Tuesday, October 1, 2013

let me sum up

Oh my, I have been very remiss in updating this to reflect my reading. I shall have to be brief:

Agorafabulous!: Dispatches from My Bedroom, by Sara Benincasa. A quick little entry in the "I had a nervous breakdown" memoir genre. Mildly amusing, mildly perceptive, with a rushed "I'm all better now!" ending. 

Last Night's Scandal, by Loretta Chase. Chase takes the child characters from a previous romance novel and has them all grown up and falling in love. They're not as interesting as adults as they were as children, and Chase, whose previous novels are all set in Regency times, cannot stop talking about how ridiculous the fashions of the 1830's are. True, but it doesn't make it easy to believe in the heroine's unstoppable beauty, when on every page we're reminded how stupid her clothes are. And the story kind of dragged. 

Crooked Letter, Crooked Letter, by Tom Franklin. Sort of a mystery - the hero is a constable and there's a murder - but mostly a novel about race relations and poverty in a tiny Mississippi town. Very rough stuff but really, really well written and I was utterly captivated. 

North and South, by Elisabeth Gaskell. When it is autumn, a not-so-young woman's thoughts turn to fluffy nineteenth-century literature she has not previously read. I have a ton of Trollope on deck, too.

Kiss of Steel and Heart of Iron, by Bec McMaster. More steampunk vampire / werewolf romance fiction, which is a much more prevalent genre than I ever realized until I started rummaging around in it. There's tons of it! The queen, as far as I am concerned, is Gail Carringer, whose books are just hysterically funny on top of being well-crafted. But McMaster is also really good. Her world-building is excellent and I was able to follow the rules and logic of that world with hardly any info-dumping on her part. There is a fair amount of "my woman" stuff going on, but, well, they're romance novels. I knew what I was getting into. 

Monster of God: The Man-Eating Predator in the Jungles of History and the Mind, by David Quammen. Quammen studies the Asian lion, the Australian crocodile, the Amur tiger, and the Romanian bear as he travels around the world examining man's relationship to large predators. It's a good and interesting (and very sad, considering how we are exterminating these predators) book, but mostly it made me want to re-read Vaillant's The Tiger

Masters of Death: The SS-Einsatzgruppen and the Invention of the Holocaust, by Richard Rhodes. Aeeiiee. Rhodes details both the mass killings which led up to the Final Solution and the psychology behind convincing groups of men to engage in said killings. It's a really brutal read, as you can imagine, but the discussions of inciting mass violence and how people react to that were interesting enough that this book was more than just a recitation of horror after horror, though it had that element as well. (Reading about Babi Yar made me try to like Shostakovitch again, but that is just never going to happen.) 

Disaster at Sea!, by Edward Rowe Snow. This is three unintentionally hilarious volumes of marine disaster and "mysteries of New England" in one. It's... not well written. Snow, I gather, was all about quantity, cranking out three or four books a year his entire adult life. He never uses a period where an exclamation point will do, and he goes on digressions within a five-page story which leaves the reader completely confused. But I gleaned some fun from reading about places I know, and shipwrecks and cannibalism are always my cup of tea.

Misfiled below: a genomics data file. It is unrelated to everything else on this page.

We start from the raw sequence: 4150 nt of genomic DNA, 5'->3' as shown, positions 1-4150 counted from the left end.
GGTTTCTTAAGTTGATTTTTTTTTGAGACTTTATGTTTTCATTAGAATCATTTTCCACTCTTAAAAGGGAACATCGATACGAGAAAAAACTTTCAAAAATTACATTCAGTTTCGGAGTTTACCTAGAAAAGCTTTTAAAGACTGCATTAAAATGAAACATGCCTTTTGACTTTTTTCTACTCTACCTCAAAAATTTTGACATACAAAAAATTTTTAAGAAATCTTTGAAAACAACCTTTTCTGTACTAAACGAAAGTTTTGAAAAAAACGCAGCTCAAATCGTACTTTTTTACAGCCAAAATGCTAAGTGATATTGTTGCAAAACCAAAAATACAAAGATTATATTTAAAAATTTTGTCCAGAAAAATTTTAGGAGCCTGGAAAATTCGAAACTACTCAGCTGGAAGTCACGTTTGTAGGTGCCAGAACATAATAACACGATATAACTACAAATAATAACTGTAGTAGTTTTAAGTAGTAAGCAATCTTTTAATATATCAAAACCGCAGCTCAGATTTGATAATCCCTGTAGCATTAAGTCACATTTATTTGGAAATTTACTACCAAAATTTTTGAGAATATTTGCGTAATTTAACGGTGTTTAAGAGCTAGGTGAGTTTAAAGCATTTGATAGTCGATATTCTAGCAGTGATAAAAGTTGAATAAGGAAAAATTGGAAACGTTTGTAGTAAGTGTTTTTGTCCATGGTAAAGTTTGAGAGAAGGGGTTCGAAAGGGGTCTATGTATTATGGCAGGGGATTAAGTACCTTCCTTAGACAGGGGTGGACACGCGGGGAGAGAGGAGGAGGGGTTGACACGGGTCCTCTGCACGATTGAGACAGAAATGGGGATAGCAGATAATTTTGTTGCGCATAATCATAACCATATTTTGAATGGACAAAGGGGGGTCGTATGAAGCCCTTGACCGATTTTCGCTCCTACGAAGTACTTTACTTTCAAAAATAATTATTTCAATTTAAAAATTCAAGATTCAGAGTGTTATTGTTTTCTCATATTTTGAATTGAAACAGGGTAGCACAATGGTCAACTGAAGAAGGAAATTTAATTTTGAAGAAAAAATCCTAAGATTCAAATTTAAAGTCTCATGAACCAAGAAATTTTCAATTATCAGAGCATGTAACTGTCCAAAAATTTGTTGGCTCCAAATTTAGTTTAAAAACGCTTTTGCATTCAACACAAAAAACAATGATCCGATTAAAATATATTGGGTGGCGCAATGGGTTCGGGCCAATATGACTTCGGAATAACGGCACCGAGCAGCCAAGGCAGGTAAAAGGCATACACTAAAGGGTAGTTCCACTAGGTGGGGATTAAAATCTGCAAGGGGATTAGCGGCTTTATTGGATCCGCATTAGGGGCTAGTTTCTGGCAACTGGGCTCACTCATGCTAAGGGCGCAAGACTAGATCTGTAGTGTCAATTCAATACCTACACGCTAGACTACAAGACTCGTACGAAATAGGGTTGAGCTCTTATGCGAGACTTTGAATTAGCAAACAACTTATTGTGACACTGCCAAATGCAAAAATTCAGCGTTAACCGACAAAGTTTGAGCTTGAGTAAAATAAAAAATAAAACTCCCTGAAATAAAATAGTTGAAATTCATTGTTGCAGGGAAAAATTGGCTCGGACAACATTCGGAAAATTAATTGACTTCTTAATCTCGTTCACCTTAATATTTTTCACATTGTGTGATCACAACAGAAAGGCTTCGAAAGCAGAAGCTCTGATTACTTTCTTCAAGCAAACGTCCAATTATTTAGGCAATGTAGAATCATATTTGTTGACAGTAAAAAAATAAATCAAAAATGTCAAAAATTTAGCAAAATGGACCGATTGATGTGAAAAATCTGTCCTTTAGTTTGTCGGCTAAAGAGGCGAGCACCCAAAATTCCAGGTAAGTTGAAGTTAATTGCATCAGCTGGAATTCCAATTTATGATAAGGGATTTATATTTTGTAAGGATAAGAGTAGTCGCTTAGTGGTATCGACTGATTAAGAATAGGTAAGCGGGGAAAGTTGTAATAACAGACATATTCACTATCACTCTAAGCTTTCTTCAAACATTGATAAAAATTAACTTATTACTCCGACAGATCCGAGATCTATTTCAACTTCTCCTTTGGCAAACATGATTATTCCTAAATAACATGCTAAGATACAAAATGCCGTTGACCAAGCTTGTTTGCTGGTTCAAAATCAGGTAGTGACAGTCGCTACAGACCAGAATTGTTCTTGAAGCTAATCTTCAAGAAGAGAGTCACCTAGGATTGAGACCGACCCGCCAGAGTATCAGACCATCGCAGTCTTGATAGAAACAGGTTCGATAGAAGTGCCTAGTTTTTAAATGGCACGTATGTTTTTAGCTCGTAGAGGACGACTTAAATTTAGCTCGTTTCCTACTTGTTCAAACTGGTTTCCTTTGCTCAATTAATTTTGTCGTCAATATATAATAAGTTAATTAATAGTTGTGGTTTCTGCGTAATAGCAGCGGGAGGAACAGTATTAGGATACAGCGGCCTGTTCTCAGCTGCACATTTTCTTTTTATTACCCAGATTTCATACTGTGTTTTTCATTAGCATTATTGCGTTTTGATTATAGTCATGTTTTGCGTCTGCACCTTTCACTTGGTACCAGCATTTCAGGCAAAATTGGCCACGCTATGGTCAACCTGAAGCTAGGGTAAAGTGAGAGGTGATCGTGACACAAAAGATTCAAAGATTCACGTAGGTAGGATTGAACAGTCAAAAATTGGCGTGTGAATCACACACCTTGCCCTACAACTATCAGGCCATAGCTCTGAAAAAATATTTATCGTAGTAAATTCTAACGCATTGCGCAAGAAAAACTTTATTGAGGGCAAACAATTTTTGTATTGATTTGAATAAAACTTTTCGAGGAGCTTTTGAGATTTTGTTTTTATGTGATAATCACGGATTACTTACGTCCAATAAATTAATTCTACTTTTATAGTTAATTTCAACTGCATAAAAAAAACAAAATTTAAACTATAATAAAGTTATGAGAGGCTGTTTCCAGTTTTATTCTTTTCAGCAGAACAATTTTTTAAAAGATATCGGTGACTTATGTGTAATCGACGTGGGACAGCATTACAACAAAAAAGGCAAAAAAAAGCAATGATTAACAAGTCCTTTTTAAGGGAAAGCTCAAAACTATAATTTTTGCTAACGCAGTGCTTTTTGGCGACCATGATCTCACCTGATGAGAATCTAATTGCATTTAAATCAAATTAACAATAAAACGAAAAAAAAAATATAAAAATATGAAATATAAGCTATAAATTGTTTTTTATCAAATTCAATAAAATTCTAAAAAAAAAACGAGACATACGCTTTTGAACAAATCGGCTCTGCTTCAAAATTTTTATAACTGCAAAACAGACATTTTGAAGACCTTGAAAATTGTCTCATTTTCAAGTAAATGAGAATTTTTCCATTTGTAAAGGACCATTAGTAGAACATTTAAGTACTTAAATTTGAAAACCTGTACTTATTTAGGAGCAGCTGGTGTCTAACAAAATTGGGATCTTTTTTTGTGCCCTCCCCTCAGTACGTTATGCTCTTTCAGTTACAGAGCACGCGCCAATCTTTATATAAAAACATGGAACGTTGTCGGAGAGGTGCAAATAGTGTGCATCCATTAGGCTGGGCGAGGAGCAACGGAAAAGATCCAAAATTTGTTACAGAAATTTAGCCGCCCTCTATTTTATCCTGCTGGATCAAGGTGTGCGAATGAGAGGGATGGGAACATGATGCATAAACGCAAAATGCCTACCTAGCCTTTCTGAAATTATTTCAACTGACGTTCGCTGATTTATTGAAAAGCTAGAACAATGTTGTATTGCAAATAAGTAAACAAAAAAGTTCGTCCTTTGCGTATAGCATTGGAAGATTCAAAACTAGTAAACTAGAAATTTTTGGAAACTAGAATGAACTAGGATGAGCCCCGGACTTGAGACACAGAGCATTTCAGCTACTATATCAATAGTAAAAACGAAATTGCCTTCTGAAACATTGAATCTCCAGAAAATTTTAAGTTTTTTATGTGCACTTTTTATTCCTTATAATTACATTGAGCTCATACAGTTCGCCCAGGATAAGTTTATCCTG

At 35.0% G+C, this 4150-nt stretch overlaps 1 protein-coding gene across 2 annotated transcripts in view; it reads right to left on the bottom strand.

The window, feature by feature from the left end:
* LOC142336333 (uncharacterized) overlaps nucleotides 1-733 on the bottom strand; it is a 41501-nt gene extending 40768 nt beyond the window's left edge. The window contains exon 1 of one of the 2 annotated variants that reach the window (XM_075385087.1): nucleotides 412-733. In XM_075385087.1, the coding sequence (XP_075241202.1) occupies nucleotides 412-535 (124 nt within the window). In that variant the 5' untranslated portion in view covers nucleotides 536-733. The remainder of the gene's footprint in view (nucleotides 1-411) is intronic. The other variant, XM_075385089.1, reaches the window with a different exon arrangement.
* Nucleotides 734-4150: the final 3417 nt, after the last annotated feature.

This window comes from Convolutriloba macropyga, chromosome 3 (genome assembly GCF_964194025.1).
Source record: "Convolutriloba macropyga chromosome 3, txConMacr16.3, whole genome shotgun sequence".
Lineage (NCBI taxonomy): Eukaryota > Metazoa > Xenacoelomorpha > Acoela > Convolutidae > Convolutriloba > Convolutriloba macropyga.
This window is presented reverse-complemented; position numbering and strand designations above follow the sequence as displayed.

In life-news: Berowne is moving his stuff in a little bit at a time, and I am clearing away as much of my stuff as I can, although this means - gulp - getting rid of some books. Sacrifices must be made! Particularly when they are books I didn't like but still held onto for some reason.  

Speaking of disaster at sea, I went on a sailboat with Berowne and some friends a few weeks back. I got terribly seasick and the outboard motor not only died but tried to fling itself into the ocean on the way back, so the other gentleman aboard had to hold it on while Berowne sailed us back to the mooring, which you're not supposed to do because it's a narrow channel with lots of other boats in it and sailing doesn't give you enough control over your direction. Unless you are a totally bad-ass sailor with a calm and collected assistant (not me; I was busy not throwing up). The boat and all aboard arrived safely. Of course, I still am pretty sure the "it's designed not to capsize" statement was a total lie, and so those moments when the boat was traveling more or less sideways were a little alarming for this landlubber. As I said later, I do know how to swim but I was not going to be thrilled if I had to. 

Autumn is here! I am thrilled about that. Bingley has only eaten a little bit of Berowne's couch! The two of them are working out some pack-level issues. He's got a bit of an attitude, that brindle dog of mine, possibly because he was such an easy puppy that I never had to really establish dominance the way I did with the traumatized adult Darcy. But we'll work it all out. Life is pretty good. 


  1. How was North and South? I was told recently that we should all be reading more Mrs. Gaskell.

    1. I liked it! I have added some more of her stuff to the Kindle. All I'd ever read of hers before was Mary Barton, in college, and I found that very boring, but I enjoyed N&S. (Also, the BBC series is easy on the eyes, and gets rid of the endless soliloquies by the dying Beth-March-character about how our heroine is A Real Live Angel.)